US Treasury Response on Reciprocity/FATCA May Harm Expats and Exports

Just Me is a phenomenal source of information on Twitter (where he is known at @FATCA_Fallout).  In fact, in Best Links For Citizenship-Based Taxation/Renunciation/FUBAR on Victoria’s blog, she says this about Just Me:

One person can make a difference, especially when that person has the persistence of a pit bull.

I’m glad the pit bull is growling on our side.

Today, on Twitter, Just Me posted a link to Treasury Response on Reciprocity (editor’s note: this link requires a lexis nexis account) from Tax Times. Just Me tweeted:

Treasury doesn’t understand why reciprocity of FATCA is not the same for foreign Residents vs US Expats.

I don’t usually disagree with Just Me, but I do on this–a bit. I think Treasury understands quite well the difference. They just think United States of Arrogance has right to more invasive information than other countries.

Just Me also posted a link to an article from Global Connections on how FATCA May Harm Expats or US Exports.

This says:

The U.S. Internal Revenue Service’s determination to implement dizzying new rules to trace foreign bank accounts held but not declared by American citizens could have a profoundly chilling effect on American businesses looking to expand beyond the borders, experts say.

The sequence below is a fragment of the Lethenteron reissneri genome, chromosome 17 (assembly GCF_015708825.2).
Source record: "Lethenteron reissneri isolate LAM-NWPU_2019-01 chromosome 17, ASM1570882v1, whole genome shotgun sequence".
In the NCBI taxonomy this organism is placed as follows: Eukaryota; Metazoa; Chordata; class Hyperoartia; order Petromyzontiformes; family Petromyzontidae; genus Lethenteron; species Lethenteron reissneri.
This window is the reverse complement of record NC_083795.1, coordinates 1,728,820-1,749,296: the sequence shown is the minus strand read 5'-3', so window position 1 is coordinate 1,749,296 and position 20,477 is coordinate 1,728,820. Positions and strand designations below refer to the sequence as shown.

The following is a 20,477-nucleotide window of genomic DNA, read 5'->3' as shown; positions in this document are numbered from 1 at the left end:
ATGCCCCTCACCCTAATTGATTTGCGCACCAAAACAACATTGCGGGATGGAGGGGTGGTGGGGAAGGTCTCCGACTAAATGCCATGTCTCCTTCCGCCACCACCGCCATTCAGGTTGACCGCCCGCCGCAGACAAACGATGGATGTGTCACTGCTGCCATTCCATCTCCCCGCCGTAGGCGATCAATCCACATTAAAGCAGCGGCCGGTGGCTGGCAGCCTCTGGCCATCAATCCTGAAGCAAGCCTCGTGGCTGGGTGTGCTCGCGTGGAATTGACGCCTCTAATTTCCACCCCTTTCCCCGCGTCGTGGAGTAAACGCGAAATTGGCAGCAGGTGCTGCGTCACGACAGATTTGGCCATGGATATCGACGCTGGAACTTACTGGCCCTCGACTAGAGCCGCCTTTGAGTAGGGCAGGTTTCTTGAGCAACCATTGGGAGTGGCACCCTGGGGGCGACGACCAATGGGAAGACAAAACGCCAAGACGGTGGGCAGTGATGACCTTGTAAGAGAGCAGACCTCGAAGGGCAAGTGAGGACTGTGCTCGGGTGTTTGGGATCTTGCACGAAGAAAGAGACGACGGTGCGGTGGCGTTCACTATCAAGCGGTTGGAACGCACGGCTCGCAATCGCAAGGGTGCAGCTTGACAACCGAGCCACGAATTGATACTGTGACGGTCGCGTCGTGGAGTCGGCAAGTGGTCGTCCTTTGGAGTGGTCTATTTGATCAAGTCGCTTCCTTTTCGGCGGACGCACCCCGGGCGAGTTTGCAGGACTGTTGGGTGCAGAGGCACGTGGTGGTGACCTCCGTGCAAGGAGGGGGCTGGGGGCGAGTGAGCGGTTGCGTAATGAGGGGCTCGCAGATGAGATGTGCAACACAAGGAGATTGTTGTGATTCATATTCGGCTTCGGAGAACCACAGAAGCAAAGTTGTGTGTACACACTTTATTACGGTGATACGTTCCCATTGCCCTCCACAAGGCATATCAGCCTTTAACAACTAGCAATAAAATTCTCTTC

Is anyone listening?  The fact FATCA is not even mentioned on the campaign trail or in debates gives us the answer to that question.

 

 

 

 

8 thoughts on “US Treasury Response on Reciprocity/FATCA May Harm Expats and Exports

  1. Blaze Post author

    A few more articles are out today. Rather than give them their own thread, I will post links here.

    The first is Nigel Green’s blog (Thanks for the above piece, Outraged) He asks if FATCA goes too far. A few familiar names have posted comments on his blog. Others may want to do the same. To his credit, Nigel does seem to “get it” (or at least is trying to).
    http://www.nigel-green.com/blog/2012/10/23/fatca-a-stage-too-far/

    The Blaze (no relation to me!) reports renouncing citizenship and FATCA should have been debated by Obama and Romney last night.
    http://www.theblaze.com/stories/heres-a-major-issue-that-shouldve-been-addressed-during-the-foreign-policy-debate/

    Sovereign Man in Business Insider says Singapore Bank to Uncle Sam: Stick It Where The Sun Don’t Shine. Actually, I don’t think either the Singapore or Swedish bank did quite that, but they did report to US they will not be registering with US for one Dodd-Frank provision. Sovereign Man suggests this could be the beginning of a bigger trend on FATCA, etc. Let’s hope so! Canadian and other governments, where are you?!?
    http://www.businessinsider.com/singapore-bank-to-uncle-sam-stick-it-where-the-sun-dont-shine-2012-10

    Reply
  2. OutragedCanadian

    Nigel Green talks about a ‘sense of anxiety’. way too mild, IMHO, considering we hear words like panic, stress, sleeplessness, etc. However, he does reiterate some things most of us believe, such as the reporting of relinquishments & renunciations is under reported.